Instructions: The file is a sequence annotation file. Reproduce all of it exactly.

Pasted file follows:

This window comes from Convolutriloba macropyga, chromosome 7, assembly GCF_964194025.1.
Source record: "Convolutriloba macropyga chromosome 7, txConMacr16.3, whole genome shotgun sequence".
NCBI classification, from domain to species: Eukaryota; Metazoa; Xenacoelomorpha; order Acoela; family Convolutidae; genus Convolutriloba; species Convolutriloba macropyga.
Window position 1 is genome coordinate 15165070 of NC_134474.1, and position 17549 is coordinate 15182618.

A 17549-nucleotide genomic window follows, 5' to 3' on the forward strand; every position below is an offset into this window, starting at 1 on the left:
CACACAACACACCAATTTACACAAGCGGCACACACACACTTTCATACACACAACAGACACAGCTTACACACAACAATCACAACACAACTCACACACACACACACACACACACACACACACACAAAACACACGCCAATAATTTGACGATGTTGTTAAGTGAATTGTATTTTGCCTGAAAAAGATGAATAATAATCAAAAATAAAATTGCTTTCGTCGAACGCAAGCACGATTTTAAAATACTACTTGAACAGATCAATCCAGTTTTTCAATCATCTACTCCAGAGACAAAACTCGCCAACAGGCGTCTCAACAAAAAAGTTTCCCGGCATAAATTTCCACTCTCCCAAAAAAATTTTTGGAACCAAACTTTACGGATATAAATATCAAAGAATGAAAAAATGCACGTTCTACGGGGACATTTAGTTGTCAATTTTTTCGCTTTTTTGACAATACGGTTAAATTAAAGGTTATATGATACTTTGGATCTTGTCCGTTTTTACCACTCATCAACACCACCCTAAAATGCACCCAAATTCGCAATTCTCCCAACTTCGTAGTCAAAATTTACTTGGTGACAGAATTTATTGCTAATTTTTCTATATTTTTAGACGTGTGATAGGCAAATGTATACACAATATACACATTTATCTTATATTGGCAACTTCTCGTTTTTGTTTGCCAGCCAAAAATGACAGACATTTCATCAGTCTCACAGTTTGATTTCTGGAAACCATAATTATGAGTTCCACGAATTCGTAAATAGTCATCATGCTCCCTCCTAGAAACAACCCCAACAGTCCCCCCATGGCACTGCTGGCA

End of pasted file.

This window comes from Convolutriloba macropyga, chromosome 7, assembly GCF_964194025.1.
Source record: "Convolutriloba macropyga chromosome 7, txConMacr16.3, whole genome shotgun sequence".
NCBI classification, from domain to species: Eukaryota; Metazoa; Xenacoelomorpha; order Acoela; family Convolutidae; genus Convolutriloba; species Convolutriloba macropyga.
Window position 1 is genome coordinate 15165070 of NC_134474.1, and position 17549 is coordinate 15182618.

A 17549-nucleotide genomic window follows, 5' to 3' on the forward strand; every position below is an offset into this window, starting at 1 on the left:
CACACAACACACCAATTTACACAAGCGGCACACACACACTTTCATACACACAACAGACACAGCTTACACACAACAATCACAACACAACTCACACACACACACACACACACACACACACACACAAAACACACGCCAATAATTTGACGATGTTGTTAAGTGAATTGTATTTTGCCTGAAAAAGATGAATAATAATCAAAAATAAAATTGCTTTCGTCGAACGCAAGCACGATTTTAAAATACTACTTGAACAGATCAATCCAGTTTTTCAATCATCTACTCCAGAGACAAAACTCGCCAACAGGCGTCTCAACAAAAAAGTTTCCCGGCATAAATTTCCACTCTCCCAAAAAAATTTTTGGAACCAAACTTTACGGATATAAATATCAAAGAATGAAAAAATGCACGTTCTACGGGGACATTTAGTTGTCAATTTTTTCGCTTTTTTGACAATACGGTTAAATTAAAGGTTATATGATACTTTGGATCTTGTCCGTTTTTACCACTCATCAACACCACCCTAAAATGCACCCAAATTCGCAATTCTCCCAACTTCGTAGTCAAAATTTACTTGGTGACAGAATTTATTGCTAATTTTTCTATATTTTTAGACGTGTGATAGGCAAATGTATACACAATATACACATTTATCTTATATTGGCAACTTCTCGTTTTTGTTTGCCAGCCAAAAATGACAGACATTTCATCAGTCTCACAGTTTGATTTCTGGAAACCATAATTATGAGTTCCACGAATTCGTAAATAGTCATCATGCTCCCTCCTAGAAACAACCCCAACAGTCCCCCCATGGCACTGCTGGCA